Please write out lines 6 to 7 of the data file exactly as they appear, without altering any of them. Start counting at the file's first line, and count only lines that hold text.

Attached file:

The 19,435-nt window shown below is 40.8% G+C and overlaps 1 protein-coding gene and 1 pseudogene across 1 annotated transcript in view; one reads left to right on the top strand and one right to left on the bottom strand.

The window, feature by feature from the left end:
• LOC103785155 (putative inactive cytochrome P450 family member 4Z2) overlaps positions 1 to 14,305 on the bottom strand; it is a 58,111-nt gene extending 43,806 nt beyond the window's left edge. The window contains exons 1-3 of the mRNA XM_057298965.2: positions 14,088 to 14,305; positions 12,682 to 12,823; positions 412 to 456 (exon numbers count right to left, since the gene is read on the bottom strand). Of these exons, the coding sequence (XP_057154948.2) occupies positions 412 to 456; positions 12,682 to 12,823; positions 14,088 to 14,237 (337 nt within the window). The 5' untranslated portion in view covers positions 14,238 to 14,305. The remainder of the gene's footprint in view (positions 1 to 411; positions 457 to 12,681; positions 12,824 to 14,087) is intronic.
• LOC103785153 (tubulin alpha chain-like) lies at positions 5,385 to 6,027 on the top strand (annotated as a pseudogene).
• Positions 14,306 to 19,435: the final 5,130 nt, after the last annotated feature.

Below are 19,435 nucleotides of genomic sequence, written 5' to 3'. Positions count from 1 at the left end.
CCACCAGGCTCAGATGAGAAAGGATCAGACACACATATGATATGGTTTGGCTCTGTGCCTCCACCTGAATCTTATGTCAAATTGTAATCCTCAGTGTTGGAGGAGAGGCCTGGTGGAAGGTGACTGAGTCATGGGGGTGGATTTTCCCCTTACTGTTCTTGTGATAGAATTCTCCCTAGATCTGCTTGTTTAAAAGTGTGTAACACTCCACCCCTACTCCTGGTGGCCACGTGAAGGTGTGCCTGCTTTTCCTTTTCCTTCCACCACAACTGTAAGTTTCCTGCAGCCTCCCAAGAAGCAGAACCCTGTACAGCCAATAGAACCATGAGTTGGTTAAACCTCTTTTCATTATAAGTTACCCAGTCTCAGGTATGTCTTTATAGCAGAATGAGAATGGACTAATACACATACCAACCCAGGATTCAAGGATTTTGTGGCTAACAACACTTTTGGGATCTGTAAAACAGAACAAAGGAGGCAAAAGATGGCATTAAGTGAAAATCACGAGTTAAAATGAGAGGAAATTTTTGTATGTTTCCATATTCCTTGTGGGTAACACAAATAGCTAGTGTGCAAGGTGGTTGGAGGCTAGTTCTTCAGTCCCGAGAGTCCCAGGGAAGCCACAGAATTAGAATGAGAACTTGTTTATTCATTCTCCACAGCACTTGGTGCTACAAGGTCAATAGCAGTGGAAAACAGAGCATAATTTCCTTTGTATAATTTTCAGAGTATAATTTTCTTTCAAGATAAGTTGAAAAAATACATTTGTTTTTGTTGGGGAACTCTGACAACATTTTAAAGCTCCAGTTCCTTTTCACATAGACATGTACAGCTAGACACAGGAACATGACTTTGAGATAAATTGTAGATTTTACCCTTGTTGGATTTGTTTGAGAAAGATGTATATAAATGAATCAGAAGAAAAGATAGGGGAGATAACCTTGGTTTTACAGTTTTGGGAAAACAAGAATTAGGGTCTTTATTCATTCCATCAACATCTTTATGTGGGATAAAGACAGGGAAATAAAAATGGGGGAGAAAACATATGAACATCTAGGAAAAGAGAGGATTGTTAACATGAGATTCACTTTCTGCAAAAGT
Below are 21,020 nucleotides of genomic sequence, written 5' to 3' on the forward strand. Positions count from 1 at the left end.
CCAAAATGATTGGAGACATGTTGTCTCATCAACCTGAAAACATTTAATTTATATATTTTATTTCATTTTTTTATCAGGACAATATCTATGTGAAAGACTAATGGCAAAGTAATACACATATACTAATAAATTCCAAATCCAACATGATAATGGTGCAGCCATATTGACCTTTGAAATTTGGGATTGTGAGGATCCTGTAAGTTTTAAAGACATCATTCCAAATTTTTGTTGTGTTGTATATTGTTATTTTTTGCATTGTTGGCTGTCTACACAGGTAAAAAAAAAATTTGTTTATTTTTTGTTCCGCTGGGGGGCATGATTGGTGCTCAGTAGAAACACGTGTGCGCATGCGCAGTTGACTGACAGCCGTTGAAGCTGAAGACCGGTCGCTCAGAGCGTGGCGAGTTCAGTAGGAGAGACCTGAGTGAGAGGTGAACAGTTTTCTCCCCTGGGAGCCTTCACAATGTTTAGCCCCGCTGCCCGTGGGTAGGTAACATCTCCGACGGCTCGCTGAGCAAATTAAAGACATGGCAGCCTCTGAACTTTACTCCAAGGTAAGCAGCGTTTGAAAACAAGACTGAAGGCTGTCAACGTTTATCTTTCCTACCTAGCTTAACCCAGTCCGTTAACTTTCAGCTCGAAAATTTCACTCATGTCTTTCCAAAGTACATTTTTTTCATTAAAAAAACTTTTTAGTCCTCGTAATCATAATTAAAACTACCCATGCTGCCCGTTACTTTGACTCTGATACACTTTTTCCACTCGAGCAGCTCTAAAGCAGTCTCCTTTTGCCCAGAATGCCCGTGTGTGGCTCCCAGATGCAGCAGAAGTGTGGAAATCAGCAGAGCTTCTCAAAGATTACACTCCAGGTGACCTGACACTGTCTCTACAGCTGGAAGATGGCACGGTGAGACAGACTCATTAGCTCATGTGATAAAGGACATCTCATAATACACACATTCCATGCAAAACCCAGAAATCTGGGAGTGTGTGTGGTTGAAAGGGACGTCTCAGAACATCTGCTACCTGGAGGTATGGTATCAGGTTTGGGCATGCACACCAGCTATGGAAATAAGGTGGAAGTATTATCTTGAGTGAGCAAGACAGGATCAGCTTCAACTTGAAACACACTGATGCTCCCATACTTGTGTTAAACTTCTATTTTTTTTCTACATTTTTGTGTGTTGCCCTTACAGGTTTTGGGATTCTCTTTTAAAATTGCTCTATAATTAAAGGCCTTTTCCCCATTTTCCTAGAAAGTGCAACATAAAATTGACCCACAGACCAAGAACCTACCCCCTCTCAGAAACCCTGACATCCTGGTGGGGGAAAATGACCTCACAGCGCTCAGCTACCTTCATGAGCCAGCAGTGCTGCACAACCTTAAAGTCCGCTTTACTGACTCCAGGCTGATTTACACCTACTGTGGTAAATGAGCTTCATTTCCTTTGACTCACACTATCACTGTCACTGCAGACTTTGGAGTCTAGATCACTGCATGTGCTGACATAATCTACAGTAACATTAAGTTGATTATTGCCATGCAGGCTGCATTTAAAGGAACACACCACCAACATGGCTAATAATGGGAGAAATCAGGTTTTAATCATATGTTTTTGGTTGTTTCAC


Below are 19,435 nucleotides of genomic sequence, written 5' to 3'. Positions count from 1 at the left end.
CCACCAGGCTCAGATGAGAAAGGATCAGACACACATATGATATGGTTTGGCTCTGTGCCTCCACCTGAATCTTATGTCAAATTGTAATCCTCAGTGTTGGAGGAGAGGCCTGGTGGAAGGTGACTGAGTCATGGGGGTGGATTTTCCCCTTACTGTTCTTGTGATAGAATTCTCCCTAGATCTGCTTGTTTAAAAGTGTGTAACACTCCACCCCTACTCCTGGTGGCCACGTGAAGGTGTGCCTGCTTTTCCTTTTCCTTCCACCACAACTGTAAGTTTCCTGCAGCCTCCCAAGAAGCAGAACCCTGTACAGCCAATAGAACCATGAGTTGGTTAAACCTCTTTTCATTATAAGTTACCCAGTCTCAGGTATGTCTTTATAGCAGAATGAGAATGGACTAATACACATACCAACCCAGGATTCAAGGATTTTGTGGCTAACAACACTTTTGGGATCTGTAAAACAGAACAAAGGAGGCAAAAGATGGCATTAAGTGAAAATCACGAGTTAAAATGAGAGGAAATTTTTGTATGTTTCCATATTCCTTGTGGGTAACACAAATAGCTAGTGTGCAAGGTGGTTGGAGGCTAGTTCTTCAGTCCCGAGAGTCCCAGGGAAGCCACAGAATTAGAATGAGAACTTGTTTATTCATTCTCCACAGCACTTGGTGCTACAAGGTCAATAGCAGTGGAAAACAGAGCATAATTTCCTTTGTATAATTTTCAGAGTATAATTTTCTTTCAAGATAAGTTGAAAAAATACATTTGTTTTTGTTGGGGAACTCTGACAACATTTTAAAGCTCCAGTTCCTTTTCACATAGACATGTACAGCTAGACACAGGAACATGACTTTGAGATAAATTGTAGATTTTACCCTTGTTGGATTTGTTTGAGAAAGATGTATATAAATGAATCAGAAGAAAAGATAGGGGAGATAACCTTGGTTTTACAGTTTTGGGAAAACAAGAATTAGGGTCTTTATTCATTCCATCAACATCTTTATGTGGGATAAAGACAGGGAAATAAAAATGGGGGAGAAAACATATGAACATCTAGGAAAAGAGAGGATTGTTAACATGAGATTCACTTTCTGCAAAAGT